Brockett’s Topological Obstruction

January 22, 2020 – 11:00 AM
TSRB 442

Magnus Egerstedt

Professor and School Chair
Electrical and Computer Engineering


Dr. Magnus Egerstedt is the Steve W. Chaddick School Chair and Professor in the School of Electrical and Computer Engineering at the Georgia Institute of Technology, where he also holds secondary appointments in Mechanical Engineering, Aerospace Engineering, and Interactive Computing. He received the M.S. degree in Engineering Physics and the Ph.D. degree in Applied Mathematics from the Royal Institute of Technology, Stockholm, Sweden, the B.A. degree in Philosophy from Stockholm University, and was a Postdoctoral Scholar at Harvard University.

Dr. Egerstedt conducts research in the areas of control theory and robotics, with particular focus on control and coordination of complex networks, such as multi-robot systems, mobile sensor networks, and cyber-physical systems. Magnus Egerstedt is a Fellow of both IEEE and IFAC, and is a foreign member of the Royal Swedish Academy of Engineering Sciences. He has received a number of teaching and research awards for his work, including the John R. Ragazzini Award from the American Automatic Control Council, the O. Hugo Schuck Best Paper Award from the American Control Conference, the Best Multi-Robot Paper Award from the IEEE International Conference on Robotics and Automation, and the Alumni of the Year Award from the Royal Institute of Technology.

Universal approximation of input-output maps by temporal convolutional nets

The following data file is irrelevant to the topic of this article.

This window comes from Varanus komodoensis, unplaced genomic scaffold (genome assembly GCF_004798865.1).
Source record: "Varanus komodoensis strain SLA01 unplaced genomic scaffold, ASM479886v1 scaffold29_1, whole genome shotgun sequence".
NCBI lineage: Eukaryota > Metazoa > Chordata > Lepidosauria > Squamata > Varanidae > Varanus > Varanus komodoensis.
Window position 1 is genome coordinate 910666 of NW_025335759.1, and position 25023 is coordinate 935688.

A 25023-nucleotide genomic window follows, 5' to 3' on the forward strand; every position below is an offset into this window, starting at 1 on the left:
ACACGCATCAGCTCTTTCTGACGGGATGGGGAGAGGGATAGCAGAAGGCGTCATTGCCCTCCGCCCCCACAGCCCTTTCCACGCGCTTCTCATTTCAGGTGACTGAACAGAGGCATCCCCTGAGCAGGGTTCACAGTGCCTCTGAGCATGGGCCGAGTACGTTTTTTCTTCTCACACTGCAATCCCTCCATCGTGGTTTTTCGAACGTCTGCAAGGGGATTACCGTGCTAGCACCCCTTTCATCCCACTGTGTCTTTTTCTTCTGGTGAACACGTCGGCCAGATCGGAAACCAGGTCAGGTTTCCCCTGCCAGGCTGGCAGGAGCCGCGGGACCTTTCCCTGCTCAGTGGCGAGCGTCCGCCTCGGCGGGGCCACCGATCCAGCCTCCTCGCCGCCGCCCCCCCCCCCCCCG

November 22, 2019 – 11:15 AM
TSRB Auditorium

Max Raginsky

University of Illinois at Urbana Champaign


A number of problems in machine learning involve sequence-to-sequence transformations, i.e., nonlinear operators that map an input sequence to an output sequence. Traditionally, such input-output maps have been modeled using discrete-time recurrent neural nets. However, there has been a recent shift in sequence-to-sequence modeling from recurrent network architectures to autoregressive convolutional network architectures. These temporal convolutional nets (TCNs) allow for easily parallelizable training and operation, while still achieving competitive performance. In this talk, based on joint work with Joshua Hanson, I will show that TCNs are universal approximators for a large class of causal and time-invariant input-output maps that have approximately finite memory. Specifically, I will present quantitative approximation rates for deep TCNs with rectified linear unit (ReLU) activation functions in terms of the width and depth of the network and the modulus of continuity of the original input-output map. Next, I will show how to apply these results to input-output maps with incrementally stable nonlinear state-space realizations. As an example, I will discuss a class of nonlinear systems of Lur’e type that satisfy a variant of the discrete-time circle criterion.


Maxim Raginsky received the B.S. and M.S. degrees in 2000 and the Ph.D. degree in 2002 from Northwestern University, all in Electrical Engineering. He has held research positions with Northwestern, the University of Illinois at Urbana-Champaign (where he was a Beckman Foundation Fellow from 2004 to 2007), and Duke University. In 2012, he has returned to the UIUC, where he is currently an Associate Professor with the Department of Electrical and Computer Engineering and the Coordinated Science Laboratory. He also holds a courtesy appointment with the Department of Computer Science.

Formal Verification of End-to-End Deep Reinforcement Learning

November 08, 2019 – 11:15 AM
TSRB Auditorium

Yasser Shoukry

University of California, Irvine